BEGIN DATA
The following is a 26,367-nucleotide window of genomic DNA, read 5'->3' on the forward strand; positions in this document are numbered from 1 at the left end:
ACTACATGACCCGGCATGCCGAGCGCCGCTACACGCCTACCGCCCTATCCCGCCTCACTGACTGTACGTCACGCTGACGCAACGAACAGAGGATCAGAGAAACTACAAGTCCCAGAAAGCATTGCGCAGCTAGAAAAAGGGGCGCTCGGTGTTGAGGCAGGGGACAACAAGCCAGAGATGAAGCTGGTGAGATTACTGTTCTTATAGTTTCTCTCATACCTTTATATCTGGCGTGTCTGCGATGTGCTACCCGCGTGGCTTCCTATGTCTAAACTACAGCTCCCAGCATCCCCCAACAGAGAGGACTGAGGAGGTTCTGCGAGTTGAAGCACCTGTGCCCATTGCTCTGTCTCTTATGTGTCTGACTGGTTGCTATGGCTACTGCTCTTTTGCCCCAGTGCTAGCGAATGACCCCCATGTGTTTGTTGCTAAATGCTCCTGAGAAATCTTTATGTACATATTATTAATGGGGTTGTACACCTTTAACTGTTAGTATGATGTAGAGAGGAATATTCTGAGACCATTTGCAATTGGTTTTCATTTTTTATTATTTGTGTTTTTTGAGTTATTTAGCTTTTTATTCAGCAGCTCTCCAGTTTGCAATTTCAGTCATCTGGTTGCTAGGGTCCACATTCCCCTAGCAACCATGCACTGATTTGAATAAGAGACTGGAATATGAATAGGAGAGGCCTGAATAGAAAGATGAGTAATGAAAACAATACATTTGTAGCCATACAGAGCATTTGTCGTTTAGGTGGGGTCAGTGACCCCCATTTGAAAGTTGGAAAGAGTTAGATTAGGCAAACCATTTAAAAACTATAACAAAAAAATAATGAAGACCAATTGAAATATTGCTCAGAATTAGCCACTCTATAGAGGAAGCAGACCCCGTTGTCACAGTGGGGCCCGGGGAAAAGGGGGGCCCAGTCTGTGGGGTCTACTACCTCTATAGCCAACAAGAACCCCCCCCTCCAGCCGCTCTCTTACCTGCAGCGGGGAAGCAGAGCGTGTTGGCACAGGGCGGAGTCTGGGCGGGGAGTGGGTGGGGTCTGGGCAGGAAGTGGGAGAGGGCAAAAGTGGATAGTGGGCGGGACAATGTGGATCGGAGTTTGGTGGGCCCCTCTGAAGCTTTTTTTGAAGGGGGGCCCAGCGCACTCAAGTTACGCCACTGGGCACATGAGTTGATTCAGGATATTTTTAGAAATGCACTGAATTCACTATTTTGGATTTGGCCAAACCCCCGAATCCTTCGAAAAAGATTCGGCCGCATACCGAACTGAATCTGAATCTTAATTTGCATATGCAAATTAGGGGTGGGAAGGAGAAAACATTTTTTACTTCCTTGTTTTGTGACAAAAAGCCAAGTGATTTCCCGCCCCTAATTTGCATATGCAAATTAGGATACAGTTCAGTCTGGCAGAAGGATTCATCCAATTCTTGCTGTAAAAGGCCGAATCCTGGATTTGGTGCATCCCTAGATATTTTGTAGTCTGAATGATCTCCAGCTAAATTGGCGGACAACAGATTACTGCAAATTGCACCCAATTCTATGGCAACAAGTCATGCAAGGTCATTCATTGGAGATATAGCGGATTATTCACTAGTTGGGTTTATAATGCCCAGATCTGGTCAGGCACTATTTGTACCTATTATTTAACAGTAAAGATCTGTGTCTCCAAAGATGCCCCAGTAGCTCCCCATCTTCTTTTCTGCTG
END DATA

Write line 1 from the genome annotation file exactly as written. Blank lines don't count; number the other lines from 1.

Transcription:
The following is a 26,367-nucleotide window of genomic DNA, read 5'->3' on the forward strand; positions in this document are numbered from 1 at the left end: